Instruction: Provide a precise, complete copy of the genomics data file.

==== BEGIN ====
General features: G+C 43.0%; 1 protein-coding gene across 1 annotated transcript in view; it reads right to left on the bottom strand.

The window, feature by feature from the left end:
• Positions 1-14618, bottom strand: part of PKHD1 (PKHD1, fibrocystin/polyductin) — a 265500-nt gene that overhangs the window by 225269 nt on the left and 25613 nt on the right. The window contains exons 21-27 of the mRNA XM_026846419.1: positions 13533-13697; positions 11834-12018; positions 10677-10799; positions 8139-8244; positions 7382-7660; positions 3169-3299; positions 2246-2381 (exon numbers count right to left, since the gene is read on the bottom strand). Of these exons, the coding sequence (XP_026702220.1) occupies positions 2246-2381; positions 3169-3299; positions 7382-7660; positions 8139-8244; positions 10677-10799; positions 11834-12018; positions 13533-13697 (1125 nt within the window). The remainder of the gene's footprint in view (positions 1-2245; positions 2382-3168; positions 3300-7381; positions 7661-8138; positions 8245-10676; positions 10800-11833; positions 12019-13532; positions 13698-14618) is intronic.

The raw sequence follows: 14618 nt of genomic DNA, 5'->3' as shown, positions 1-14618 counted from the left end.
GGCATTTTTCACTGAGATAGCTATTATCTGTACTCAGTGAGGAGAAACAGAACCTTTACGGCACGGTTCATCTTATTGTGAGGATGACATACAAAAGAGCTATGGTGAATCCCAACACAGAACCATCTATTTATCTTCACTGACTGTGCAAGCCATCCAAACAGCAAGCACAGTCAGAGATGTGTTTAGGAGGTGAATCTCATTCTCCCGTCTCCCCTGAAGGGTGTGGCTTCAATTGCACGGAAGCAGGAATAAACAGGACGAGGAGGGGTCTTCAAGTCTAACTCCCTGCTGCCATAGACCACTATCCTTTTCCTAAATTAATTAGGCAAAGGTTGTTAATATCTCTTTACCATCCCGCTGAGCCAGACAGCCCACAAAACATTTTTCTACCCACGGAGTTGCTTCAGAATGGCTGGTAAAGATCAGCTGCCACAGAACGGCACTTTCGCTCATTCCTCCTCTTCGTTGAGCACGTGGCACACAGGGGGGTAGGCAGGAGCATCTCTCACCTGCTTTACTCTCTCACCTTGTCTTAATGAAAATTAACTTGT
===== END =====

General features: G+C 43.0%; 1 protein-coding gene across 1 annotated transcript in view; it reads right to left on the bottom strand.

The window, feature by feature from the left end:
• Positions 1-14618, bottom strand: part of PKHD1 (PKHD1, fibrocystin/polyductin) — a 265500-nt gene that overhangs the window by 225269 nt on the left and 25613 nt on the right. The window contains exons 21-27 of the mRNA XM_026846419.1: positions 13533-13697; positions 11834-12018; positions 10677-10799; positions 8139-8244; positions 7382-7660; positions 3169-3299; positions 2246-2381 (exon numbers count right to left, since the gene is read on the bottom strand). Of these exons, the coding sequence (XP_026702220.1) occupies positions 2246-2381; positions 3169-3299; positions 7382-7660; positions 8139-8244; positions 10677-10799; positions 11834-12018; positions 13533-13697 (1125 nt within the window). The remainder of the gene's footprint in view (positions 1-2245; positions 2382-3168; positions 3300-7381; positions 7661-8138; positions 8245-10676; positions 10800-11833; positions 12019-13532; positions 13698-14618) is intronic.

The raw sequence follows: 14618 nt of genomic DNA, 5'->3' as shown, positions 1-14618 counted from the left end.
GGCATTTTTCACTGAGATAGCTATTATCTGTACTCAGTGAGGAGAAACAGAACCTTTACGGCACGGTTCATCTTATTGTGAGGATGACATACAAAAGAGCTATGGTGAATCCCAACACAGAACCATCTATTTATCTTCACTGACTGTGCAAGCCATCCAAACAGCAAGCACAGTCAGAGATGTGTTTAGGAGGTGAATCTCATTCTCCCGTCTCCCCTGAAGGGTGTGGCTTCAATTGCACGGAAGCAGGAATAAACAGGACGAGGAGGGGTCTTCAAGTCTAACTCCCTGCTGCCATAGACCACTATCCTTTTCCTAAATTAATTAGGCAAAGGTTGTTAATATCTCTTTACCATCCCGCTGAGCCAGACAGCCCACAAAACATTTTTCTACCCACGGAGTTGCTTCAGAATGGCTGGTAAAGATCAGCTGCCACAGAACGGCACTTTCGCTCATTCCTCCTCTTCGTTGAGCACGTGGCACACAGGGGGGTAGGCAGGAGCATCTCTCACCTGCTTTACTCTCTCACCTTGTCTTAATGAAAATTAACTTGT